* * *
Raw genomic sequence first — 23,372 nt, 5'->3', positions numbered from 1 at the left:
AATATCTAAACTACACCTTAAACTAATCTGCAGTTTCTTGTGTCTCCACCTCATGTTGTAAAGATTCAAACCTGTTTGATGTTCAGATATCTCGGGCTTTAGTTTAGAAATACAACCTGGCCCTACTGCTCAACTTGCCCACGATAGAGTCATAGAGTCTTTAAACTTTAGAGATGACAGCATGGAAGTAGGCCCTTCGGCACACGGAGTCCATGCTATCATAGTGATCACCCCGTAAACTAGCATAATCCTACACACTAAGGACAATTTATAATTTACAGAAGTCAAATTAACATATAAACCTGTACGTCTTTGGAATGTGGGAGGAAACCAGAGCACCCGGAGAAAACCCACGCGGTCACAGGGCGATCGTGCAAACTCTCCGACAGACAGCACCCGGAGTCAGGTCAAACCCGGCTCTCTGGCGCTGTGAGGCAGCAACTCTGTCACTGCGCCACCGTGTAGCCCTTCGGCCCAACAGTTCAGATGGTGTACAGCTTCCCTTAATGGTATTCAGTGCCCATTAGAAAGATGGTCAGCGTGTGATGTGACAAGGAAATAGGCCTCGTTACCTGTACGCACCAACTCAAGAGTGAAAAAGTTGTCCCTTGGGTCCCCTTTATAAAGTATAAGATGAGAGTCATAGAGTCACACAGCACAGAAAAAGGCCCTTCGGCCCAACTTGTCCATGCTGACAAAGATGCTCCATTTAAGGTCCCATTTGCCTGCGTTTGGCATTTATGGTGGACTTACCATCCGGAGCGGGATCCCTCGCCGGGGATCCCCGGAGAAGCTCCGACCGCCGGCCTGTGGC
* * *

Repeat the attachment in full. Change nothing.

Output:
Raw genomic sequence first — 23,372 nt, 5'->3', positions numbered from 1 at the left:
AATATCTAAACTACACCTTAAACTAATCTGCAGTTTCTTGTGTCTCCACCTCATGTTGTAAAGATTCAAACCTGTTTGATGTTCAGATATCTCGGGCTTTAGTTTAGAAATACAACCTGGCCCTACTGCTCAACTTGCCCACGATAGAGTCATAGAGTCTTTAAACTTTAGAGATGACAGCATGGAAGTAGGCCCTTCGGCACACGGAGTCCATGCTATCATAGTGATCACCCCGTAAACTAGCATAATCCTACACACTAAGGACAATTTATAATTTACAGAAGTCAAATTAACATATAAACCTGTACGTCTTTGGAATGTGGGAGGAAACCAGAGCACCCGGAGAAAACCCACGCGGTCACAGGGCGATCGTGCAAACTCTCCGACAGACAGCACCCGGAGTCAGGTCAAACCCGGCTCTCTGGCGCTGTGAGGCAGCAACTCTGTCACTGCGCCACCGTGTAGCCCTTCGGCCCAACAGTTCAGATGGTGTACAGCTTCCCTTAATGGTATTCAGTGCCCATTAGAAAGATGGTCAGCGTGTGATGTGACAAGGAAATAGGCCTCGTTACCTGTACGCACCAACTCAAGAGTGAAAAAGTTGTCCCTTGGGTCCCCTTTATAAAGTATAAGATGAGAGTCATAGAGTCACACAGCACAGAAAAAGGCCCTTCGGCCCAACTTGTCCATGCTGACAAAGATGCTCCATTTAAGGTCCCATTTGCCTGCGTTTGGCATTTATGGTGGACTTACCATCCGGAGCGGGATCCCTCGCCGGGGATCCCCGGAGAAGCTCCGACCGCCGGCCTGTGGC